Controversial Russian lawmaker Vladimir V. Zhirinovsky was trounced in his bid for the governorship of the southwestern Russian province of Belgorod, preliminary election results showed. The ultranationalist was a distant third behind incumbent Gov. Yevgeny Savchenko and chief regional auditor Mikhail Beskhmelnitsyn, the Interfax news agency said. The report said Savchenko won outright with 53% of the vote.
NEWS
April 9, 1998 | From Associated Press
In his most direct anti-Semitic statements yet, Russian ultranationalist Vladimir V. Zhirinovsky on Wednesday blamed Jews for starting World War II and provoking the Holocaust. "The essence of the conflict around the Jewish people is that when their number grows too much in some country, war breaks out there," said Zhirinovsky, who leads the third-largest faction in the Duma, Russia's lower house of parliament. "That happened in Germany . . .
NEWS
March 31, 1995 | SONNI EFRON, TIMES STAFF WRITER
He has smooched with Libya's Moammar Kadafi, toasted Stalinist North Korea and hobnobbed with Iraqi President Saddam Hussein. Nevertheless, Vladimir V. Zhirinovsky, the enfant terrible of Russian politics, has been rewarded for his "outstanding contribution to the strengthening of the defense of the motherland" with a military promotion by none other than Pavel S. Grachev, Russia's defense minister, the Itar-Tass news agency reported Thursday.
NEWS
February 24, 1995 | SONNI EFRON, TIMES STAFF WRITER
A new book by Russian ultranationalist Vladimir V. Zhirinovsky begins with a chilling vision: On a cold November night, a train pulls out of Moscow bound for the Far North. The last wagon--a cargo car--is jammed with Zhirinovsky's enemies. No one comes to wave goodby. Zhirinovsky does not need to tell his history-smothered reader where the condemned are going.
NEWS
November 8, 1994 | STEPHANIE SIMON, TIMES STAFF WRITER
Never has a man been so woefully misquoted. Russian ultranationalist legislator Vladimir V. Zhirinovsky, a flamboyant demagogue on his first visit to the United States, delivered a fiery speech Monday before the nonprofit World Affairs Council with one simple message: None of it is true. The vow to annex Alaska? Slander. The accusations of anti-Semitism? Lies. The threats to create a dictatorship, shoot 100,000 citizens, deploy nuclear weapons? Bald falsehoods.
NEWS
November 2, 1994 | JIM MANN, TIMES STAFF WRITER
The Clinton Administration granted a visa Tuesday to Russian ultranationalist legislator Vladimir V. Zhirinovsky for a visit to the United States, rejecting arguments that doing so will indirectly help give him political respectability. Zhirinovsky is expected to visit the United States for 14 days beginning Friday. He is scheduled to speak in San Francisco on Monday and is also expected to stop in Los Angeles, New York and Washington.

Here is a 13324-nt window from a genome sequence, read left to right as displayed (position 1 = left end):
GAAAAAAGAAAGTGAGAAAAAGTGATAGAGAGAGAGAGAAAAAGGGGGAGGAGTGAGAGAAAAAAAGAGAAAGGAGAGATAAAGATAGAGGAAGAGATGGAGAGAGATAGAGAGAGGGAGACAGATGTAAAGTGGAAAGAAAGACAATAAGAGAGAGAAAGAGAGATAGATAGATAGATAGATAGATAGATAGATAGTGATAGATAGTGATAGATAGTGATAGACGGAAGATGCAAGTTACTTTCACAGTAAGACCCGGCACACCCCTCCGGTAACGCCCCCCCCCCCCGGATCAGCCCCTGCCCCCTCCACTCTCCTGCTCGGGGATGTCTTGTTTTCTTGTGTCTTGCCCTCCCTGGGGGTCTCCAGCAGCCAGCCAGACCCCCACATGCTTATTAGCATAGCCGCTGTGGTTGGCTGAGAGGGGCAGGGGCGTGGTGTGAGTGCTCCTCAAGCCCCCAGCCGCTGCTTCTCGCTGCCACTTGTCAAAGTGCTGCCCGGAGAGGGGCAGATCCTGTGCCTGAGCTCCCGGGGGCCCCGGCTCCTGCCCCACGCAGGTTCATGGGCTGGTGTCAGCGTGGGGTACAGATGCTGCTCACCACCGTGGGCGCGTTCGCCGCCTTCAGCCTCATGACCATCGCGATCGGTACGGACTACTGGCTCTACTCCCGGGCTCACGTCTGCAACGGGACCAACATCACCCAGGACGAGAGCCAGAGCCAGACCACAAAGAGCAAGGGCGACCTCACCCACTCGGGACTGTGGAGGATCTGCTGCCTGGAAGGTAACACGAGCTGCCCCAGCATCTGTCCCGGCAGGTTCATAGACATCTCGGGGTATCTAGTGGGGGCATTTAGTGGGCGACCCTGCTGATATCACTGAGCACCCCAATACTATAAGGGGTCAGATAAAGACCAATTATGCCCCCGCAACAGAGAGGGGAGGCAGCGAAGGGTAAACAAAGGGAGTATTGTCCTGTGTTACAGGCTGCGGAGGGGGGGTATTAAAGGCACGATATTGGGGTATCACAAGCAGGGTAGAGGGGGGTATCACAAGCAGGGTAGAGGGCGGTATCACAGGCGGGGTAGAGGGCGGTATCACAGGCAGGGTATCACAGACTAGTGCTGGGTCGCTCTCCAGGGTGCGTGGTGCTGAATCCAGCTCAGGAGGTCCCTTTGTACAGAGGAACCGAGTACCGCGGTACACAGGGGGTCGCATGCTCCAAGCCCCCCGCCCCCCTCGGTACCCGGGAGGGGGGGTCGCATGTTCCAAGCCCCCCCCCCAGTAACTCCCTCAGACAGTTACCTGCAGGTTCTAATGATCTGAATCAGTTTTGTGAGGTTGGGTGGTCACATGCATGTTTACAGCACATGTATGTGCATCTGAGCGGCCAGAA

NEWS
December 24, 1993 | STEVE GUTTERMAN, TIMES MOSCOW BUREAU
Is post-election Russia the equivalent of Germany's hapless Weimar Republic? Comparisons by Russian and Westerners have run so rampant that many now are simply nit-picking over exactly which Weimar year today's Russia resembles most. Is Vladimir V. Zhirinovsky, the neo-fascist whose party showed surprising strength in recent parliamentary elections, the Adolf Hitler of 1924, 1929 or 1932? Even Boris N.
NEWS
December 30, 1993 | Times Wire Services
Russian radical Vladimir V. Zhirinovsky, expelled from Bulgaria, returned home Wednesday accusing Bulgaria's president of "jealousy" and Bonn of staging a "political provocation." Zhirinovsky was ordered out of Bulgaria after urging Bulgarians to replace President Zhelyu Zhelev. "My expulsion was an act of jealousy from Zhelev," Zhirinovsky said. "People were coming to greet me, to embrace me."
NEWS
October 8, 1994 | CAREY GOLDBERG, TIMES STAFF WRITER
He destroys Parliament sessions with a single tantrum; pays friendly state visits to North Korea and Iraq; vows to sire children in every Russian province, and now, he may be coming your way. Vladimir Zhirinovsky, the ultra-nationalist demagogue who shocked the world with his strong showing in December elections, plans to visit the United States next month, he announced Friday--if, that is, he is granted entry.
NEWS
June 30, 1994 | CAREY GOLDBERG, TIMES STAFF WRITER
Some day soon, the bad boy of Russian politics, ultranationalist Vladimir V. Zhirinovsky, and the good boy, reform economist Yegor T. Gaidar, will lock horns in the courtroom in an epic battle of darkness and light. But for now, they are playing hide-and-seek. "Yegorushka! Yegorushka!" Zhirinovsky called--using the affectionate diminutive of Yegor to increase the mockery--as he pretended to look around for Gaidar on Wednesday at Moscow City Court. "He's afraid," Zhirinovsky concluded.